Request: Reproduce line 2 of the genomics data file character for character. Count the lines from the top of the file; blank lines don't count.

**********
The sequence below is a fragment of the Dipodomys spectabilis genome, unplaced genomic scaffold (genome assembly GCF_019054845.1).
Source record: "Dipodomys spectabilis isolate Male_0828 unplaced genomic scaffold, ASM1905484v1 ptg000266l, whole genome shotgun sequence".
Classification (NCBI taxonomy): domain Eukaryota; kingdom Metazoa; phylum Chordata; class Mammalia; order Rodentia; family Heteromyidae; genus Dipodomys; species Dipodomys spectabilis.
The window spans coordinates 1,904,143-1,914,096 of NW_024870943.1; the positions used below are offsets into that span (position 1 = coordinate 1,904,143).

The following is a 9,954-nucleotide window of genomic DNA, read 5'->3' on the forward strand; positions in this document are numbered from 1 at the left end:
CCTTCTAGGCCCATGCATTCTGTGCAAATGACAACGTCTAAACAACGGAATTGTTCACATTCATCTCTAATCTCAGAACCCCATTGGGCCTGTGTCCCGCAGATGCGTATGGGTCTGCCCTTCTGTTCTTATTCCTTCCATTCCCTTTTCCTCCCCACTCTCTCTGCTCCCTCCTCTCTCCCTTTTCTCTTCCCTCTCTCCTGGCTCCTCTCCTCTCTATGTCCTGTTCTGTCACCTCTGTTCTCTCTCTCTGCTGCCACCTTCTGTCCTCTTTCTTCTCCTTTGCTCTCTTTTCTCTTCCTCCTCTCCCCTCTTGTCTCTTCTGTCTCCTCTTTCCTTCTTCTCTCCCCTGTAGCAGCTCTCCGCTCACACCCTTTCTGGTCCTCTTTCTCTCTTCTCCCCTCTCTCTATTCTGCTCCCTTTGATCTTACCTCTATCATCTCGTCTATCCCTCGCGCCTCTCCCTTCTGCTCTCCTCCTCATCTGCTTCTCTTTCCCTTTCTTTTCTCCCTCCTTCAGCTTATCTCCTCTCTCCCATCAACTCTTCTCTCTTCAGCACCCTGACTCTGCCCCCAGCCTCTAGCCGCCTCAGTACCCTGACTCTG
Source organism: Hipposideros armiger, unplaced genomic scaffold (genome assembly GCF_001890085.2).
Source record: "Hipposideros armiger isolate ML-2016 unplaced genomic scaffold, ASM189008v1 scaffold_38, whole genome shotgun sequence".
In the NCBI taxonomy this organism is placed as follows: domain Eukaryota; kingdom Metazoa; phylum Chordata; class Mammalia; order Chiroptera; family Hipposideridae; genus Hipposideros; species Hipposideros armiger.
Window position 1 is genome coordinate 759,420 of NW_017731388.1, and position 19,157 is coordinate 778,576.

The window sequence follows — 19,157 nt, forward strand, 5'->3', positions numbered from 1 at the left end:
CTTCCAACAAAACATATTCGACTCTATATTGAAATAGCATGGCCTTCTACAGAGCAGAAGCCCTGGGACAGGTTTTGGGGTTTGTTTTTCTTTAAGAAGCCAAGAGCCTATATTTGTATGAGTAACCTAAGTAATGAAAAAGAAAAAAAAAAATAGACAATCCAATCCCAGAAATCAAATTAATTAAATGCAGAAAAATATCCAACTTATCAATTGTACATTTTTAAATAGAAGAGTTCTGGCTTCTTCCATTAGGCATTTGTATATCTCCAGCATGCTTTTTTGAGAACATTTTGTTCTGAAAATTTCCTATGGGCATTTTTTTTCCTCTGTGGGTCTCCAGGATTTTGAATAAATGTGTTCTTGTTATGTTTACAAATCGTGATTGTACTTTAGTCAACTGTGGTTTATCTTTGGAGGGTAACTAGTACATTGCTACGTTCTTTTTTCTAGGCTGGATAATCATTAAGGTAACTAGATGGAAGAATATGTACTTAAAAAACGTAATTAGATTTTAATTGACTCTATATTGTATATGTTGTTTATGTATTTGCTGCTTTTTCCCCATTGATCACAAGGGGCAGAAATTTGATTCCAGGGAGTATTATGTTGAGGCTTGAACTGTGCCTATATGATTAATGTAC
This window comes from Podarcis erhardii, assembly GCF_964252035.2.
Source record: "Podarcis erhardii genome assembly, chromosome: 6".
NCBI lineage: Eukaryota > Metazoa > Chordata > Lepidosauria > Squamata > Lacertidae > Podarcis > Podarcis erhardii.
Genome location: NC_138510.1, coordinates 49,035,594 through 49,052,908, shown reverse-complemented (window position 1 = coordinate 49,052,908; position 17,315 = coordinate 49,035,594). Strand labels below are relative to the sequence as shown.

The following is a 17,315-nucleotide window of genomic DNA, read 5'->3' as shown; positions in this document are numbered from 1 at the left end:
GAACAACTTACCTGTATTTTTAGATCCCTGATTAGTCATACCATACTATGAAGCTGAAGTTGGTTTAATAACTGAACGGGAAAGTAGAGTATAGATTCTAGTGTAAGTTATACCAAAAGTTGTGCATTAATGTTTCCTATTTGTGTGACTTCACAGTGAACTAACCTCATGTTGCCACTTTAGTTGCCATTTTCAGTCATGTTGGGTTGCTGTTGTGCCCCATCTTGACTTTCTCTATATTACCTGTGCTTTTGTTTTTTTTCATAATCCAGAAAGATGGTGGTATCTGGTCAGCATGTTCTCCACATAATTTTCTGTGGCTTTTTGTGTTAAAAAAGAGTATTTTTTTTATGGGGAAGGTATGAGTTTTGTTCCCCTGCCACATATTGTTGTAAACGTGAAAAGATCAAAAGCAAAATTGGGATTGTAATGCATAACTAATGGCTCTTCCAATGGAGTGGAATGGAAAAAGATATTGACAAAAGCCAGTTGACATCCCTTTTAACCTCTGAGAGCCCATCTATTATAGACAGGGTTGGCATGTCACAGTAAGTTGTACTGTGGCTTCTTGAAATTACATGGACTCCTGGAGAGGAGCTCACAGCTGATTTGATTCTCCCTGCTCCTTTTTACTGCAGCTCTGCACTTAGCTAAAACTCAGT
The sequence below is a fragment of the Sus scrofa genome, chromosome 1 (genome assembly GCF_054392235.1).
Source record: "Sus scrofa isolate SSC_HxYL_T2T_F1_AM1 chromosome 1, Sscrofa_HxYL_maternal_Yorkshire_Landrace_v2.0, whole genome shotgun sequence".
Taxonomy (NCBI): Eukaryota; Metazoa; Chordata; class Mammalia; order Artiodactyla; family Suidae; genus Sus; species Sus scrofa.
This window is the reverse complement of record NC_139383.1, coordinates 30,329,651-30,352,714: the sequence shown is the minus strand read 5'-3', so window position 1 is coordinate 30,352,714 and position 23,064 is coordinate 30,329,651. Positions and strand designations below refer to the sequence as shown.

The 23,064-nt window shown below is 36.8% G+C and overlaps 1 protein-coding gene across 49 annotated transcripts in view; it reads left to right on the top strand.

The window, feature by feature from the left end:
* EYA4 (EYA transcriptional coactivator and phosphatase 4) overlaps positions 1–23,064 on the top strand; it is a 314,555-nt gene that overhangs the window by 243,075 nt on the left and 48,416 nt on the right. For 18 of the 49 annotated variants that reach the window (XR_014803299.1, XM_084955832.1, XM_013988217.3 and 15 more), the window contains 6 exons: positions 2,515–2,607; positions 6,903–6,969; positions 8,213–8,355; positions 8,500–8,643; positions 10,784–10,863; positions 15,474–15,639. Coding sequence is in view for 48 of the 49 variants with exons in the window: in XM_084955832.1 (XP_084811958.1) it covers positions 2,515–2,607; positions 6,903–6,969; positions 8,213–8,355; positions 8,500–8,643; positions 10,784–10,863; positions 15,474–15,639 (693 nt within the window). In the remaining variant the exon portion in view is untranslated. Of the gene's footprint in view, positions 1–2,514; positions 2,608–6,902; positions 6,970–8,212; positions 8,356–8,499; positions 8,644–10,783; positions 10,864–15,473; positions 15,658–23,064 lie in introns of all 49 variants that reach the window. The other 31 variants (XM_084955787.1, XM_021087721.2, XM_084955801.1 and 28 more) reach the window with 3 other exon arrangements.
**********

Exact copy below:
Source record: "Dipodomys spectabilis isolate Male_0828 unplaced genomic scaffold, ASM1905484v1 ptg000266l, whole genome shotgun sequence".